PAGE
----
But marriage?…  It somehow didn’t seem right to me to call a same-sex commitment “marriage.”  Why?  Just pure emotion, tradition, inertia.

Nothing logical about it.  I am embarrassed to say that it was only a few years ago that I moved to the point of fully supporting marriage equality.

Another story.  My younger brother, John, and I were extremely close growing up.  I was so excited when he and his wife started having children.  I didn’t have any of my own yet.  I loved being an uncle.  Many of you had the joy of watching Claire and Jim grow up here at Oak Grove.  A couple of GREAT kids!  Claire grew up, fell in love with a wonderful man, and married him two years ago.  Jim grew up, but when he falls in love he will not be able to marry the one he loves.  By the time Jim was three or four years old, I was very sure that he was gay.  Jim didn’t choose to be gay.  Why shouldn’t Jim be able to share the same right to marriage as his sister does?  Jim has told me that a lot of his relatives got married at Oak Grove and it would mean a lot to him to someday be married here.

One comic has said, “Let gays marry.  Why shouldn’t they be as miserable as the rest of us?”  That may be kind of a funny line.  But I’m not miserable.  My marriage means the world to me.  On Tuesday Kris and I celebrated our 24th wedding anniversary.  My marriage is a place of safety, welcome, commitment, companionship, intimacy, trust.  That can all happen without marriage.  But our relationship is acknowledged, encouraged and celebrated by the world and by the church.  Why should Jim be excluded from that acknowledgement, encouragement and celebration because of an accident of birth?

Marriage says “We are family” in a way that no other word does.

About two months ago while flipping through the TV channels one evening I came across a presentation of the Broadway play, Memphis, which won the Tony Award for best musical in 2010Have any of you seen it?  I wasn’t familiar with it, but the TV program was just starting.  I was quickly captivated and I watched the entire thing.  And then a few weeks ago a touring production came to the Ordway in St. Paul and Kris and I went to it and thoroughly enjoyed it.  (Unlike most straight men I love musical theater.)  The play is set in the 1950s and is loosely based on the career of a Memphis radio disc jockey.  In the musical the lead character is called Huey Calhoun and through the course of the play Huey meets a wonderful singer named Felicia, and eventually they fall in love.   Huey asks her to marry him and she says, “Yes.   Yes, I love you with all of my heart and I would marry you, Huey, …if I could.”  She means, if it were legal.  But he is white, and she is black.  In Memphis in the 1950s it was against the law  for a white person and a black person to marry.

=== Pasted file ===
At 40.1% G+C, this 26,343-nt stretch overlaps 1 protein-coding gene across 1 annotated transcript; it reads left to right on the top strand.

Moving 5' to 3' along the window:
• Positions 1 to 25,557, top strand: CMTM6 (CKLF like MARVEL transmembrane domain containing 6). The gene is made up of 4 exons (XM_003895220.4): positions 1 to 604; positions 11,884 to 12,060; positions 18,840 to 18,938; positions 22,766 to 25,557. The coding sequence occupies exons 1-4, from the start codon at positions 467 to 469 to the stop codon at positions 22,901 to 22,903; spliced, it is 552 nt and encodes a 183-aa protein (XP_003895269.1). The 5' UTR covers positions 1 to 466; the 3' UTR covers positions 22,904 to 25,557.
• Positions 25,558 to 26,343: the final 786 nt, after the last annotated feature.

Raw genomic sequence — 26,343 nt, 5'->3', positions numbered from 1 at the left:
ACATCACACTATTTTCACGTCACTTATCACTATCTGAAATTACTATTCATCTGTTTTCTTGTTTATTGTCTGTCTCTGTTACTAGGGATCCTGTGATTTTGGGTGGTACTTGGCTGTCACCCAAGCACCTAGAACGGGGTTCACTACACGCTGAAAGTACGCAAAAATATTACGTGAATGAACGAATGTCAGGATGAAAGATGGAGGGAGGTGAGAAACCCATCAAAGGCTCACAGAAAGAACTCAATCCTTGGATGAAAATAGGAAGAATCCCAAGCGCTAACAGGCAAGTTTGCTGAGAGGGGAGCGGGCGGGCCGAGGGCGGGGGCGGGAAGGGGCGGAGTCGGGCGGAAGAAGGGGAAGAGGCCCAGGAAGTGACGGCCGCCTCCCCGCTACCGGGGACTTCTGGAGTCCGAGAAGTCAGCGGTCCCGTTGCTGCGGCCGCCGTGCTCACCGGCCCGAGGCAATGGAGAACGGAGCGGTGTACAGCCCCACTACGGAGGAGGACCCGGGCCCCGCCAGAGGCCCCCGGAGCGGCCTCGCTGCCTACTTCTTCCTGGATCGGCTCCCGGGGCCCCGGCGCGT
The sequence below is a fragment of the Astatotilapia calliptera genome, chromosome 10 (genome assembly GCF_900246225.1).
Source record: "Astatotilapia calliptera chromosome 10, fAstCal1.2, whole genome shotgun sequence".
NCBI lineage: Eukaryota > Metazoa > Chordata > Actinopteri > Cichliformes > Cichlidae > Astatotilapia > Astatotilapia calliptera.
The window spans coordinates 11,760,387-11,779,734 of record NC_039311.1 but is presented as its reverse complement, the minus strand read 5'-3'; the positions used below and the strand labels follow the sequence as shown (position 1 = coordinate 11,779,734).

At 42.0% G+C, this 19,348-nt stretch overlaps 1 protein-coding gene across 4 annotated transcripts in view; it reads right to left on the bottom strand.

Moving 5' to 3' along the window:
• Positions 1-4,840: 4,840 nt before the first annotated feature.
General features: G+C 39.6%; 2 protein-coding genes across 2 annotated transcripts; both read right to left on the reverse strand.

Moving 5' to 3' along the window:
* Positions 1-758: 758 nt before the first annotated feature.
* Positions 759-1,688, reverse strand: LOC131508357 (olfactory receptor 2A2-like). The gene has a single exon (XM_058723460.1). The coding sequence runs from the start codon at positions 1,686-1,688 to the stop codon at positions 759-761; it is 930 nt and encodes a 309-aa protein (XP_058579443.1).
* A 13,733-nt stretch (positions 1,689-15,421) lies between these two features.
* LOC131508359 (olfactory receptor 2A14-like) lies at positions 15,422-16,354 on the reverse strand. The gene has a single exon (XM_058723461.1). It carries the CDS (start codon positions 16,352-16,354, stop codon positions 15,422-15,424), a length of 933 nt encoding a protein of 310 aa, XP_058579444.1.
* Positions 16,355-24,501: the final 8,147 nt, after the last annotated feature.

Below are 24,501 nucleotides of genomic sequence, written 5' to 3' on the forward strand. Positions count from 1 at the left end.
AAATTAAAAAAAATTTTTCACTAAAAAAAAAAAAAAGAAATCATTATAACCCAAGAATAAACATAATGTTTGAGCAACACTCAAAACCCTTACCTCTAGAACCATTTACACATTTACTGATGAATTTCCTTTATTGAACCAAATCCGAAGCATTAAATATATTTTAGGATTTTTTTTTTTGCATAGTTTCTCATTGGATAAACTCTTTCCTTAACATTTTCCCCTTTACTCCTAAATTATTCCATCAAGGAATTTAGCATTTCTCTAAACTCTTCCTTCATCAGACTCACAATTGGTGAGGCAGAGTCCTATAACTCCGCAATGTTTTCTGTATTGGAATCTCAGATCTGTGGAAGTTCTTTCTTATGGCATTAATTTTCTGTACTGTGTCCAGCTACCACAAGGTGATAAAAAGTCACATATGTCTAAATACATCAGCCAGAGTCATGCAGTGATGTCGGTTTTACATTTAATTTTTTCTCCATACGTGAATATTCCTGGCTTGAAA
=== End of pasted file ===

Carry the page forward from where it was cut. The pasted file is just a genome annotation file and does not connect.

Doesn’t that just make you shake your head in sadness?  In amazement?  I am utterly confident that fifty years from now—or probably less, maybe half that—almost everyone will be shaking their heads about the current ban on gay marriage in the same way that almost everyone shakes their heads at the ban on interracial marriage of a half-century ago.

Even if this amendment passes, it is just a temporary bump in the road on the way to the inevitable.  According to the Gallup Poll (May, 2011) 70% of young people in America favor gay marriage.  When the loudest voices opposing gay marriage come from the Church, it’s one more nail in the coffin…of the Church.  The Church is brushed aside by the younger generation as being narrow-minded, judgmental and irrelevant.

You sometimes hear the statement, “Gay marriage is a threat to heterosexual marriage.”  How so?   Two of our very good friends, Suzanne and Diane, were legally married in Massachusetts eight years ago.  My wife, Kris, flew out to be in the wedding.  We see them socially on a regular basis.  Eight years.  Their marriage has not affected my marriage one bit.  Any more than your marriage (pointing to congregation) or your marriage affects my marriage.  Whom you choose to love does not affect whom I choose to love.